Two interesting trade mark cases recently have highlighted the importance of the notoriously tricky-to-register ‘shape’ mark.
A 3D shape cannot be registered as a trade mark, if the shape:
- Arises from the inherent nature of the object/goods
- Provides a technical function
- Adds substantial value to the product.
As you can imagine, proving that the shape you’re trying to register does not do these things can be very difficult!
Trade marks must also be distinctive enough to allow consumers to identify the mark as belonging to a particular trader and distinguish it from that of other traders.
Many will instantly recall the shape of Ritter Sport chocolate bars. These square, pocket-sized bars have been the subject of a dispute that started in 2010.
Ritter own a German shape trade mark for their chocolate bars and Milka chocolate, owned by Mondelēz, had challenged Ritter’s right to a monopoly right in this shape and had sought to cancel Ritter’s mark at the German Federal Court.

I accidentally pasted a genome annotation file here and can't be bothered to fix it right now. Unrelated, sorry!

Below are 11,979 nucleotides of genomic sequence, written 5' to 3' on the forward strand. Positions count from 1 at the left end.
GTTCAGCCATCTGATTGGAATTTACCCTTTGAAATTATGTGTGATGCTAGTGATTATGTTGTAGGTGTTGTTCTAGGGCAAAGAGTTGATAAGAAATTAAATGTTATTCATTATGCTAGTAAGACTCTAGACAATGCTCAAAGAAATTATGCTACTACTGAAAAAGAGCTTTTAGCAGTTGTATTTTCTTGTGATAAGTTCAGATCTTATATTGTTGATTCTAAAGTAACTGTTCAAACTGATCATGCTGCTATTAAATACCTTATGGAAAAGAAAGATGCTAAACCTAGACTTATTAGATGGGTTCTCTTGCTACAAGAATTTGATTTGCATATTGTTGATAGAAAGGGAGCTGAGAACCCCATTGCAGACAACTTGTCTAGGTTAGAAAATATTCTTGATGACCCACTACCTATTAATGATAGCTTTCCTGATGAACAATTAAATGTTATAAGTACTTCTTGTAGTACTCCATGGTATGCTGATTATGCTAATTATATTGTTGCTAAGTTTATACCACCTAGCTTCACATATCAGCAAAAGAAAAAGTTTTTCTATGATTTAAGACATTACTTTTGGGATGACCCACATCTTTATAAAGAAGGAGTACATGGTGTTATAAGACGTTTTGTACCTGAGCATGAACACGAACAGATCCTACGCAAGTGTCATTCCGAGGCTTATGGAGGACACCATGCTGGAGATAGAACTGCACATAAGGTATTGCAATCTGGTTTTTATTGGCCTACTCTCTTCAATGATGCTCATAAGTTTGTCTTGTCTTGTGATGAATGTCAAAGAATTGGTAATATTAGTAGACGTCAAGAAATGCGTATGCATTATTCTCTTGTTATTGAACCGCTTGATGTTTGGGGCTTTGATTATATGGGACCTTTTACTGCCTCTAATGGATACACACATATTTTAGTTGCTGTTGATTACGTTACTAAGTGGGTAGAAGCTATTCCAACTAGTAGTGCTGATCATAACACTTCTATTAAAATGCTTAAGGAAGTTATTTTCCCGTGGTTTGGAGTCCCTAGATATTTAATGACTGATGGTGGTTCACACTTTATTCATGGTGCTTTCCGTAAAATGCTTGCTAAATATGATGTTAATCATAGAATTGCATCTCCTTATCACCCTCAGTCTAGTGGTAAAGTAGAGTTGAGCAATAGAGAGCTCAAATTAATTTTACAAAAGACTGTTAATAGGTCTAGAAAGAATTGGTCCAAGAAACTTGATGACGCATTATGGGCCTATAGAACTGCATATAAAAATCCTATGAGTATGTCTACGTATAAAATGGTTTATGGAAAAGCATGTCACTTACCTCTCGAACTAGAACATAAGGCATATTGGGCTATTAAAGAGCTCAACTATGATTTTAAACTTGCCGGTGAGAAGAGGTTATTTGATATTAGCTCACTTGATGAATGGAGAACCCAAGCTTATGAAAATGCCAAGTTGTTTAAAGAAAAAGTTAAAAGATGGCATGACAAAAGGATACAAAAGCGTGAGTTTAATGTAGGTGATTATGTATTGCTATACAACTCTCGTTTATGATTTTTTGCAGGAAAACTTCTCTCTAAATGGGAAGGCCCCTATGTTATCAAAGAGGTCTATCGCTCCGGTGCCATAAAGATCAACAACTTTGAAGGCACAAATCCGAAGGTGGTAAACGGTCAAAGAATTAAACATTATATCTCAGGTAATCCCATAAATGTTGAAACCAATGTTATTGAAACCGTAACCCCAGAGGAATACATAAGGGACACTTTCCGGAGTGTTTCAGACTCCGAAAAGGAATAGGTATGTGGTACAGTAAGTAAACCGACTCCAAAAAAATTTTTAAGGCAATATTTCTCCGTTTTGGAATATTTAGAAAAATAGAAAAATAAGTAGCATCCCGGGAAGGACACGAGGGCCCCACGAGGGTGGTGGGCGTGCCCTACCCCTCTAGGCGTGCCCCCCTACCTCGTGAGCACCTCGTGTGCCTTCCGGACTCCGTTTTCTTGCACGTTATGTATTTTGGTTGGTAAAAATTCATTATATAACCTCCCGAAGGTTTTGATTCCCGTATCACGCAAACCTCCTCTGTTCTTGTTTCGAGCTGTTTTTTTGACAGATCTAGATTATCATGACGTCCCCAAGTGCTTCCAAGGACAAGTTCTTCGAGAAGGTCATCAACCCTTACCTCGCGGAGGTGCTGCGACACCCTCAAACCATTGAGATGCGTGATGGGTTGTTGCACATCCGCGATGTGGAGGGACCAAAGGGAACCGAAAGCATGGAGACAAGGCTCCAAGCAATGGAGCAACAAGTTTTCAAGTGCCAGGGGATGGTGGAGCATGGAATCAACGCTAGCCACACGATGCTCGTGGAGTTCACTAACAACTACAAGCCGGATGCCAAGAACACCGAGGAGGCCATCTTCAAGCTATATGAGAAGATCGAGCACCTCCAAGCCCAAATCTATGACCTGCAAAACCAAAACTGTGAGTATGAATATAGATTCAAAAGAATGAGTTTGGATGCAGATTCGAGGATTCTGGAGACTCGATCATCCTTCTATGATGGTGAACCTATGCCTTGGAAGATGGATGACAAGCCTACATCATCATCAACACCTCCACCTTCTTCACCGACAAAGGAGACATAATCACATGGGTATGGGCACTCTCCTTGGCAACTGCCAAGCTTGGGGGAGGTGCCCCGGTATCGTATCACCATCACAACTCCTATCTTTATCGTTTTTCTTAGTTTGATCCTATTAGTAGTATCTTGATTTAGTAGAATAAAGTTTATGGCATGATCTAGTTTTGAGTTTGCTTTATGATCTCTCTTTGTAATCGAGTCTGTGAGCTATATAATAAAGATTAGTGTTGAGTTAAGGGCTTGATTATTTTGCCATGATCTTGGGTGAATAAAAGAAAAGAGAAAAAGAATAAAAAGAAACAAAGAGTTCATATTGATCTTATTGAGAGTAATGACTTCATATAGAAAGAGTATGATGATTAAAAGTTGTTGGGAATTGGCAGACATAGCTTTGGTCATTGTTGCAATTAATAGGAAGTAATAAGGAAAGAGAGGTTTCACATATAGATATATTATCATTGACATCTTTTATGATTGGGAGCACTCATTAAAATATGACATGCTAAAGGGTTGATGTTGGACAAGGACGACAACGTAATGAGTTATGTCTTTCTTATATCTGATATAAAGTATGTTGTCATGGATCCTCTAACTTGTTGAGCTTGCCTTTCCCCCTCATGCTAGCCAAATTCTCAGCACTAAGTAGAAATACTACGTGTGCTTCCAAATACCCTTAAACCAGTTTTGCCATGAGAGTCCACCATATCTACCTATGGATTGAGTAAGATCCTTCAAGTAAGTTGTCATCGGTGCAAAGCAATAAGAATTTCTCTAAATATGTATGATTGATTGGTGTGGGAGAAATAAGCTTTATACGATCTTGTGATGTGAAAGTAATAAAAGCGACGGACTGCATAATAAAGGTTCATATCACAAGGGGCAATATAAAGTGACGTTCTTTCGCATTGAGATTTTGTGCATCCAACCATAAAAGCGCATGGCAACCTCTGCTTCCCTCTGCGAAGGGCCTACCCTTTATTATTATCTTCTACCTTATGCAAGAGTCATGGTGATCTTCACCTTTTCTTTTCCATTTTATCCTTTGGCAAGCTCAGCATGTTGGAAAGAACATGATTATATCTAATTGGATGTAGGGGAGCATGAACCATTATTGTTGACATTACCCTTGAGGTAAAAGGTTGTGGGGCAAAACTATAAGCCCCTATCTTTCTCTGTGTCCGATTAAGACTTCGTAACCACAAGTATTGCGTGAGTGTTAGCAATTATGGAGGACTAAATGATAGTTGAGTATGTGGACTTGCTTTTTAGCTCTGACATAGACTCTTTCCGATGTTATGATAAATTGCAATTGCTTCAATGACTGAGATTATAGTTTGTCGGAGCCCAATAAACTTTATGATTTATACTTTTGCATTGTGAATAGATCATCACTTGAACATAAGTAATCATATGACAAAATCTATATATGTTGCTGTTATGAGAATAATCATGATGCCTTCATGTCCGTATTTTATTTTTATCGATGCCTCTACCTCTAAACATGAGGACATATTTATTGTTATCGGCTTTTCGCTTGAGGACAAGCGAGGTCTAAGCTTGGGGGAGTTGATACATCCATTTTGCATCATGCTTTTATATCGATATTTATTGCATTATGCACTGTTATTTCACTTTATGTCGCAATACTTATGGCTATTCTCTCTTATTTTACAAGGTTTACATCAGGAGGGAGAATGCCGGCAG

Initially Milka were successful, with the court deciding that the shape was functional. However, this decision was revisited and this time it was held that the shape of the chocolate bar does not confer any significant value as an essential feature of the chocolate. Instead, the main feature of the shape of the chocolate bar is to indicate where the chocolate has come from (a badge of origin). Consequently Milka’s victory has been overturned.
Jaguar Land Rover (JLR)
JLR had sought to trade mark the shape of its Defender SUV, but the UK Intellectual Property Office (IPO) considered that the shape of the vehicle was not distinctive enough (as far as 4×4 vehicles are concerned). JLR appealed this decision, but this has been dismissed, with the judge agreeing with the IPO that whilst differences in the design may be noticed by specialists, it is unlikely the average consumer would notice them.
Both these decisions certainly highlight how important it is to create a brand that is recognisable and that stands out from your competitors. They are also a reminder of the importance of protecting this brand appropriately.
For advice on this and other trade mark issues, or for more information, please contact Emma Kirkpatrick on 01905 744 992 or at email@example.com